Indiana native whose sophisticated music and urbane style made him an international sensation
His musicals dominated Broadway from 1930s to 1950s
J.O. Cole was the richest man in Indiana. His father had been a shoemaker, but J.O.--the initials stood for James Omar--went out to California during the Gold Rush and came back a wealthy man to Indiana, where he multiplied his wealth by way of timber and coal and other enterprises. J.O. married Rachel Henton, and when their daughter, Kate Cole, was born in 1862, nothing could be too good for J.O.'s girl. J.O. gave Kate expensive clothes, expensive tastes, and an expensive education that included music and dance.
J.O. naturally expected his Kate to choose a husband from the ambitious world of high-powered businessmen, someone who could take over his financial empire if and when J.O. ever chose to let go of the reins. But Kate Cole had a mind of her own, and the husband she selected was Sam Porter, said to be a weak and ineffectual, although modestly successful, pharmacist from her hometown of Peru, Indiana. One can only speculate, but one can at least suspect that Kate was too much like her father to want to marry a man of her father's stamp, and instead deliberately chose a husband that she could rule.
J.O. fumed and grumbled, but in the end Kate got her way, and J.O. paid first for the wedding and then for the expensive lifestyle of the wedded couple. And then, on June 9, 1891, in Peru, Indiana, Kate's son, J.O.'s grandson, was born, and they named him Cole Albert Porter.
From the age of six, the little boy studied first violin and then, at age eight, piano, and soon he showed real talent for both. When he decided that he didn't like the violin, he devoted all his energies to the piano, practicing two hours every day. Frequently, his mother Kate would join him at the piano, and together they would make up wicked parodies of the popular songs of the day.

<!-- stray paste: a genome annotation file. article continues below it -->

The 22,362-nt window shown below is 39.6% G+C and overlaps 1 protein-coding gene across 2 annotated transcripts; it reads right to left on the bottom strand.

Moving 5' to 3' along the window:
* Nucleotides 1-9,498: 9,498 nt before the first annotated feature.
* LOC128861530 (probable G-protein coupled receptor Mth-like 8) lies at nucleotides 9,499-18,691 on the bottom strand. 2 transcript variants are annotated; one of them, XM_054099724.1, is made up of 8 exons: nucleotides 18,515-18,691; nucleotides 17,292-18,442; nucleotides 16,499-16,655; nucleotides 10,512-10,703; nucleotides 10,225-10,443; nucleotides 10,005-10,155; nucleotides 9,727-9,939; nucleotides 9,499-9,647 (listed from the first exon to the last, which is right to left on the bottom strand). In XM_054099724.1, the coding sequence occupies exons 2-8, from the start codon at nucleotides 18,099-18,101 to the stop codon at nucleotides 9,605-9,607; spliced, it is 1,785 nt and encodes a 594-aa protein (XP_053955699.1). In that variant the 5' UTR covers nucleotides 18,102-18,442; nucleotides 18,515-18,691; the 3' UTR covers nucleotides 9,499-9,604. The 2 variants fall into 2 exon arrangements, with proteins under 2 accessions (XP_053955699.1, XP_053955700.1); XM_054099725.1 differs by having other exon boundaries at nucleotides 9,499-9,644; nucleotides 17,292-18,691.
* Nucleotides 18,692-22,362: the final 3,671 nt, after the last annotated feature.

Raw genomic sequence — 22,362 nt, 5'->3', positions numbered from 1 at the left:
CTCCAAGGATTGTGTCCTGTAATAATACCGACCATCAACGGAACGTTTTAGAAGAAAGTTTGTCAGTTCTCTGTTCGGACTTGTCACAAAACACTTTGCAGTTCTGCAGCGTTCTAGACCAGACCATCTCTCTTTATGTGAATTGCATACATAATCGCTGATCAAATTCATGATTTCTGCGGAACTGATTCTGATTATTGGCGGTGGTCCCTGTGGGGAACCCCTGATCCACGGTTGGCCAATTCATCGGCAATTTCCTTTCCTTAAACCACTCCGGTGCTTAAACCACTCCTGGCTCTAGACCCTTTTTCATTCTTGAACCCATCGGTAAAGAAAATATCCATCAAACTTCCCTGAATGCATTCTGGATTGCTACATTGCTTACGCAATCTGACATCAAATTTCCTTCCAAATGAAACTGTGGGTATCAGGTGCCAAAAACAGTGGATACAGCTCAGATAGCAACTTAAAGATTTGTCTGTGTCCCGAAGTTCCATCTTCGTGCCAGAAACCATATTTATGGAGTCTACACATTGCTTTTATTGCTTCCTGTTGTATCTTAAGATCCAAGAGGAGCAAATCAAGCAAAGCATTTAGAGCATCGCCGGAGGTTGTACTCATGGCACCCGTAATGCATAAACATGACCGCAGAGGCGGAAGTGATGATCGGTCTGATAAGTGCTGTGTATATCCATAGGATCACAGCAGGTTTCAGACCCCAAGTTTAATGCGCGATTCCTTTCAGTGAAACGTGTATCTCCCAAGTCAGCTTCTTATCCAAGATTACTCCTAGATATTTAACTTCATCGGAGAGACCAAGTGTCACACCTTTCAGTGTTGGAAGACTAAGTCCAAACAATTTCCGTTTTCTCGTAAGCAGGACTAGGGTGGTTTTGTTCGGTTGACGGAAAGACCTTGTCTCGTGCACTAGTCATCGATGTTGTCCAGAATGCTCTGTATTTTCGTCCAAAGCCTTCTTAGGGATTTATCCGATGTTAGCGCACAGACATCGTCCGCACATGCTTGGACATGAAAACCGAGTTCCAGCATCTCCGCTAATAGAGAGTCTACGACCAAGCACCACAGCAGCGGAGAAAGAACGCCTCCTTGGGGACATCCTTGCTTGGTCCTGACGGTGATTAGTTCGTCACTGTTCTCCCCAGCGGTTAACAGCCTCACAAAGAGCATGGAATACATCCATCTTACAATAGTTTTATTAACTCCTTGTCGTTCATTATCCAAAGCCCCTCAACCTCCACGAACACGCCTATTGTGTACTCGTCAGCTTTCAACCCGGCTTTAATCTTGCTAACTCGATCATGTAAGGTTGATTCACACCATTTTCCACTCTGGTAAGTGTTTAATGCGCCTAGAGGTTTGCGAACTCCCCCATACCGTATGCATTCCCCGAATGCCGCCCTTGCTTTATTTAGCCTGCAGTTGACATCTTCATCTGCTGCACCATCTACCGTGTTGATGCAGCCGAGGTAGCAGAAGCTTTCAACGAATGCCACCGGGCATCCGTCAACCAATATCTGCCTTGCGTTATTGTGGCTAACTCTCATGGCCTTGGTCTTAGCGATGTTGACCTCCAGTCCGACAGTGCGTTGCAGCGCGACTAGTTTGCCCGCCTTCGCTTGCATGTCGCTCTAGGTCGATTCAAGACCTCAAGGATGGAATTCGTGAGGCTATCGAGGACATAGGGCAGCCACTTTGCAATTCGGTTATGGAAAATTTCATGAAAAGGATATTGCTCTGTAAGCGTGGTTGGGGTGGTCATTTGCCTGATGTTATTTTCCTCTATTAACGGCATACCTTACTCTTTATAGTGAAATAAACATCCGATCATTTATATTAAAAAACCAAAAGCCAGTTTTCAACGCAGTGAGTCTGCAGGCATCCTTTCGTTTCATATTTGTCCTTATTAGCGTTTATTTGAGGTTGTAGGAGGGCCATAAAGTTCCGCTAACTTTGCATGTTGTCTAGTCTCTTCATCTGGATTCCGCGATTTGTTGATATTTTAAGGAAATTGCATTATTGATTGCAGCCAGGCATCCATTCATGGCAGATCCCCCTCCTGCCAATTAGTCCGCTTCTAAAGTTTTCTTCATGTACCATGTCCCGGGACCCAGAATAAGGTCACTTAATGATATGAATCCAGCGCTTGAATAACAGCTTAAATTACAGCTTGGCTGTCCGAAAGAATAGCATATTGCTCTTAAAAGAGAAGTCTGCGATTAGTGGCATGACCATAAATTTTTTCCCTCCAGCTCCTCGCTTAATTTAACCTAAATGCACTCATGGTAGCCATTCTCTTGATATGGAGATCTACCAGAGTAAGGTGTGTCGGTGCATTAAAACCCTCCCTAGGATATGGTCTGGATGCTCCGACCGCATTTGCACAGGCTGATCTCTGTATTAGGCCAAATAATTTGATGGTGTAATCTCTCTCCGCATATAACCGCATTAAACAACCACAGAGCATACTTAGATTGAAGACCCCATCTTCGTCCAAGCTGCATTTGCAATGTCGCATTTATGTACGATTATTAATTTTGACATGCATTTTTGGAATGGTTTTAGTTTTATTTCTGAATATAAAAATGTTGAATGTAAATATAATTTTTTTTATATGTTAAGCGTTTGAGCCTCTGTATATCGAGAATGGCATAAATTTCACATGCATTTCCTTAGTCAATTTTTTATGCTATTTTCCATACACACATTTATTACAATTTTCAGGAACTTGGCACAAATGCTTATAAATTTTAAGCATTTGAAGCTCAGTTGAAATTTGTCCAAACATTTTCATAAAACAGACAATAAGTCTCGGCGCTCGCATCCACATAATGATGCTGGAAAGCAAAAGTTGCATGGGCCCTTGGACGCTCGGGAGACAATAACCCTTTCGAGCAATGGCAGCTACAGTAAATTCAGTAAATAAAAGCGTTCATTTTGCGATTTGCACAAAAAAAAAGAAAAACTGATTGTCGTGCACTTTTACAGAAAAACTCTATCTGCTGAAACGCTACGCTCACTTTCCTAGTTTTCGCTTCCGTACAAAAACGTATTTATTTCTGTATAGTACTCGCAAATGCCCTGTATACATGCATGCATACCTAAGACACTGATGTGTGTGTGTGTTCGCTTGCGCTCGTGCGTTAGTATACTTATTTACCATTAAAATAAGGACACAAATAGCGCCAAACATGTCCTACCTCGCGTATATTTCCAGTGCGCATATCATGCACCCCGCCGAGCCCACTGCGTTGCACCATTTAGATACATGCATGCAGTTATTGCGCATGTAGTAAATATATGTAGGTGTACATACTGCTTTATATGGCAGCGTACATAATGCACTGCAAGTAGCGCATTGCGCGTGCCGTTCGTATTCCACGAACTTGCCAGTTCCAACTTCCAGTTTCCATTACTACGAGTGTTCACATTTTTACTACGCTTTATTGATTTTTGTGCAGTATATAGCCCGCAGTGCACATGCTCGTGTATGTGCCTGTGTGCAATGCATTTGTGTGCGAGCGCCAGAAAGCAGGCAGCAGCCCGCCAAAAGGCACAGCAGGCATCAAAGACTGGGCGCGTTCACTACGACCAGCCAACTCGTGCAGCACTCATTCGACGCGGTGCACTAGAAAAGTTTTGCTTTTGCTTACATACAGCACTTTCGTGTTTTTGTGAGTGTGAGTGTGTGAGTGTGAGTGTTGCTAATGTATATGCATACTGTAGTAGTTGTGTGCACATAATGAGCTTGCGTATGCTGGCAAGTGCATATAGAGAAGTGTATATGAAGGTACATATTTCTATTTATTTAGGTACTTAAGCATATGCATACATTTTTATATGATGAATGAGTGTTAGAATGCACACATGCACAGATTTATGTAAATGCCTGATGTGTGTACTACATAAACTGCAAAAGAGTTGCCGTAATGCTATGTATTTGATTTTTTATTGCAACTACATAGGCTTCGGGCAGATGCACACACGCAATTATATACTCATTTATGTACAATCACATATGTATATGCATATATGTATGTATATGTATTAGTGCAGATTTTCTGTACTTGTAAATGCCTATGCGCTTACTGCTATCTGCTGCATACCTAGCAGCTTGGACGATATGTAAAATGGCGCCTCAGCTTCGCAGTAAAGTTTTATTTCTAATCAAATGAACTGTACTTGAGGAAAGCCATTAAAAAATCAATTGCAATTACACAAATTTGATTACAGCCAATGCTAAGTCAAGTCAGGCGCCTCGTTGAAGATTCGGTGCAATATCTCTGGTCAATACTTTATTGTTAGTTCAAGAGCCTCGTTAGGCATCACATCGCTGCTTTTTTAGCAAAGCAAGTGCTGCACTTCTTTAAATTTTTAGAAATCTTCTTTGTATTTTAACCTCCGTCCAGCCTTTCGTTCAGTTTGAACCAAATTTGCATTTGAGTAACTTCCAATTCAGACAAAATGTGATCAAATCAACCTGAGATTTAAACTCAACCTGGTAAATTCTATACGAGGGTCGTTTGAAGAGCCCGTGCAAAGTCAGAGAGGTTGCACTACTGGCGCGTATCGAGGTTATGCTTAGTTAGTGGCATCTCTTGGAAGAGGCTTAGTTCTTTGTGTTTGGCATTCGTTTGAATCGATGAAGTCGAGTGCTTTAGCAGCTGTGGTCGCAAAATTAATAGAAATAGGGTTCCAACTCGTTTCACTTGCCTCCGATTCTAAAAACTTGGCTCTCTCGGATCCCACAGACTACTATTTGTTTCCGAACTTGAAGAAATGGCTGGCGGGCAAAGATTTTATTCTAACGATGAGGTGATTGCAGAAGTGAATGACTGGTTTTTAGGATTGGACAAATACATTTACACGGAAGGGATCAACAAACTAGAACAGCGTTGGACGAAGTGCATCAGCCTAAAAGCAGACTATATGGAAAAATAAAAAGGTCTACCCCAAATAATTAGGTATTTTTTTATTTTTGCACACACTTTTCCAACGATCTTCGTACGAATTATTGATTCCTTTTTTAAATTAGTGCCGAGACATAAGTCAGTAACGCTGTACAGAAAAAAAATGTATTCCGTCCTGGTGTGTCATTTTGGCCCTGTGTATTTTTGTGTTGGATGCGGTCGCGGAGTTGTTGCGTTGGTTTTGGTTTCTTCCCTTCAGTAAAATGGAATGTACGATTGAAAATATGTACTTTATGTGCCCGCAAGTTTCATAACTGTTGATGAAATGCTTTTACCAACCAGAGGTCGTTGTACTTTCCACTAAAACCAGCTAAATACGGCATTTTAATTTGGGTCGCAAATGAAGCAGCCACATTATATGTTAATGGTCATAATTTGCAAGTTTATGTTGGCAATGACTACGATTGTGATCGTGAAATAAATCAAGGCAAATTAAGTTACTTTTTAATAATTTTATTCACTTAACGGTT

Kate knew that her son had talent, and did everything she could to pave the way for musical fame. Early on, she subsidized the student orchestra at the local music school, making sure that her son, dressed in velvet and lace, was the featured violin soloist. There were rumors that she also took steps to ensure that the local papers gave her son the right reviews. When Cole was ten years old, he began composing music, and his mother paid to have his compositions published and sent copies to family and friends. And when, at age 14, she sent Cole off to the exclusive Worcester Academy in Massachusetts, she decided that people would be more impressed with her son's accomplishments if her son were only twelve instead of fourteen. And so, she made Cole twelve, officially at least, by arranging some small changes in his school records.
When Cole was sent east to boarding school, J.O. was furious. J.O.'s plan was that his grandson would stay in Indiana, learning about the family business empire and preparing to eventually take it over. J.O. was so angry, in fact, that for two years he refused to speak to Kate. But, as always, Kate got her way.
Cole's stay at the Worcester Academy was a successful one. In later years, he remembered one of his instructors there, Dr. Abercrombie, as an important influence. Cole said that Abercrombie taught him about language and meter, and that, in a song, "Words and music must be so inseparably wedded to each other that they are like one." When he graduated from the Academy in 1909, Cole was the class valedictorian.
Next came Yale, and Cole's undergraduate years at Yale were one of the richest periods of his life. He was a huge social success, famous on campus for the songs he was constantly writing and singing. He sang solos with the Yale Glee Club. He wrote football fight songs, some of which continued to be sung long after he left Yale, especially "Bingo Eli Yale" and the "Yale Bulldog Song". And he wrote songs for six full scale musical comedies, produced by the Delta Kappa Epsilon fraternity and by the Yale Dramatic Association. Some of these shows went on tour around the country, and Cole toured with them, reveling in the parties and good fellowship that went with the tours. In all, Cole wrote around 300 songs while he was at Yale. And when he graduated in 1913, his classmates voted him the "most entertaining" member of his class. In his Yale years, Cole made many connections that would be professionally and personally important to him for the rest of his life.